Proportion of home loans arranged to last until retirement increased to 42% in Q4 2023
Exclusive data from Eligible reveals that 1-in-10 mortgage customers don’t understand the terms of their product


  • 32% of Brits haven’t checked their credit score in five years
  • 11% of Brits have encountered permanent implications to their borrowing and spending activities
  • 60% of Brits have not heard of the term ‘forbearance’
  • 9% of Brits disregard bank letters and statements as they do not understand the financial language banks use

Zahra Hassan, co-founder of Eligible, calls on banks to proactively support customers at risk of falling into cycles of mortgage debt  
A freedom of information (FoI) request from former pensions minister, Steve Webb, has revealed a significant increase in the proportion of home loans arranged to last into retirement, with the figure jumping from 31% in Q4 2021 to 42% in Q4 2024. The growth of ultra-long mortgage deals stems from unprecedented rises in both house prices and fixed-term mortgage products over the past two years, with the average house price in the UK sitting at £282,000. As the number of Brits “gambling” with their retirement prospects is set to increase, exclusive data from Eligible – the nation’s first AI platform used by lenders to provide tailored support to customers – reveals that a shocking 1-in-10 mortgage customers don’t understand the terms of their product.

According to Zahra Hassan, co-founder of Eligible, the rising costs associated with the pursuit of home-ownership ought to encourage Brits to engage regularly with suitable product offerings and their own financial situation. Despite this, Eligible’s own data finds that almost 1-in-3 banking customers haven’t checked their credit score once in the past five years. All the while, 11% of Brits have encountered permanent implications to their borrowing and spending activities due to a lack of awareness of their own financial situation.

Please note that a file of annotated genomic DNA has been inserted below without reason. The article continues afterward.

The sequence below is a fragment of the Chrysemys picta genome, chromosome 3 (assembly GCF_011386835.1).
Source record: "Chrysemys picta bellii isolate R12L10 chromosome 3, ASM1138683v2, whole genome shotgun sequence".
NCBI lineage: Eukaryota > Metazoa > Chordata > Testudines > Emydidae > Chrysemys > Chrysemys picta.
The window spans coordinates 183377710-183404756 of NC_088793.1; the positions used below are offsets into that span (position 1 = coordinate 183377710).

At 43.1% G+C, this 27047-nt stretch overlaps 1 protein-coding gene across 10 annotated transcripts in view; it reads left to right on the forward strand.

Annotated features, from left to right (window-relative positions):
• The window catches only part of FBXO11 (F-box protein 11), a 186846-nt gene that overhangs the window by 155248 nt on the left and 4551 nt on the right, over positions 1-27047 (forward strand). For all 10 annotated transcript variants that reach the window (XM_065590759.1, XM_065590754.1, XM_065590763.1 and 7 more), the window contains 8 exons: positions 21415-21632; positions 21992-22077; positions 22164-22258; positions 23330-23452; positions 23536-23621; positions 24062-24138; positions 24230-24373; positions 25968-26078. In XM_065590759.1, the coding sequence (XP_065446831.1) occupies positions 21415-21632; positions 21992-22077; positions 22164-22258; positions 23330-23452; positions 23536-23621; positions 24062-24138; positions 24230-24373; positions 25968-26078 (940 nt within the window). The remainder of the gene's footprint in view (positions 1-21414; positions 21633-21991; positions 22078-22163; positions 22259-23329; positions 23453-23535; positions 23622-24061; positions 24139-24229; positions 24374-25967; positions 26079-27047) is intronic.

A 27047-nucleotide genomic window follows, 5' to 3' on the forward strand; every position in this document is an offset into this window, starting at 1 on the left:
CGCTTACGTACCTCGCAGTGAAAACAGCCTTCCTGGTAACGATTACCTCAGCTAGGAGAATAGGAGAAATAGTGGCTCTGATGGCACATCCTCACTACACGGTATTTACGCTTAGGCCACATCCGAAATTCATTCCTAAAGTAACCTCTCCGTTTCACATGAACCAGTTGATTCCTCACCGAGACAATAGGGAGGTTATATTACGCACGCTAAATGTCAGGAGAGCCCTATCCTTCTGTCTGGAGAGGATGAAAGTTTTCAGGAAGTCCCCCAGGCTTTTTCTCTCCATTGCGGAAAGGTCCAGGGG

Eligible assert that the onus of the UK’s wider financial literacy problem falls on the nation’s leading lenders, with a 2017 YouGov survey finding that 60% of the British public confused by the language used by banks. Reliance on financial jargon and opaque terminology can have a tendency to obfuscate potential solutions to mortgage trouble, such as forbearance – a term that 40% of Brits have never heard of. Aiding the provision of good outcomes, Eligible highlight that developments in technology– such as their own machine learning programmes – can be utilised by financial institutions to identify at-risk customers and generate personalised support adapted to their unique situation.
Zahra Hassan, co-founder of Eligible, comments:

“The fundamental problem is that mortgages are a financial product that customers take out only once every 3-5 years. This means that they aren’t regularly engaging with their mortgage and aren’t in the loop of what all their options are.

“In a broader sense, rising interest rates, coupled with increased energy and living costs, heighten vulnerability to default. However, the key factor that pushes someone from financial strain to actual default is their lack of awareness about the array of options that their bank could have offered to temporarily ease their financial burden, particularly on their largest financial obligation – their mortgage.

“What’s needed – and what we’re doing at Eligible – is an active two-way dialogue, and AI-powered systems like Eligible facilitate this by initiating interactions with customers and monitoring their responses to gather insights. For instance, we proactively send educational content to customers to assess their anxiety levels and their understanding of their current financial products. Based on this information, we can fine-tune our approach by crafting more personalised educational content and adjusting our tone to be softer, supportive, and empathetic. This way, borrowers can better appreciate that lenders are here to assist them.”

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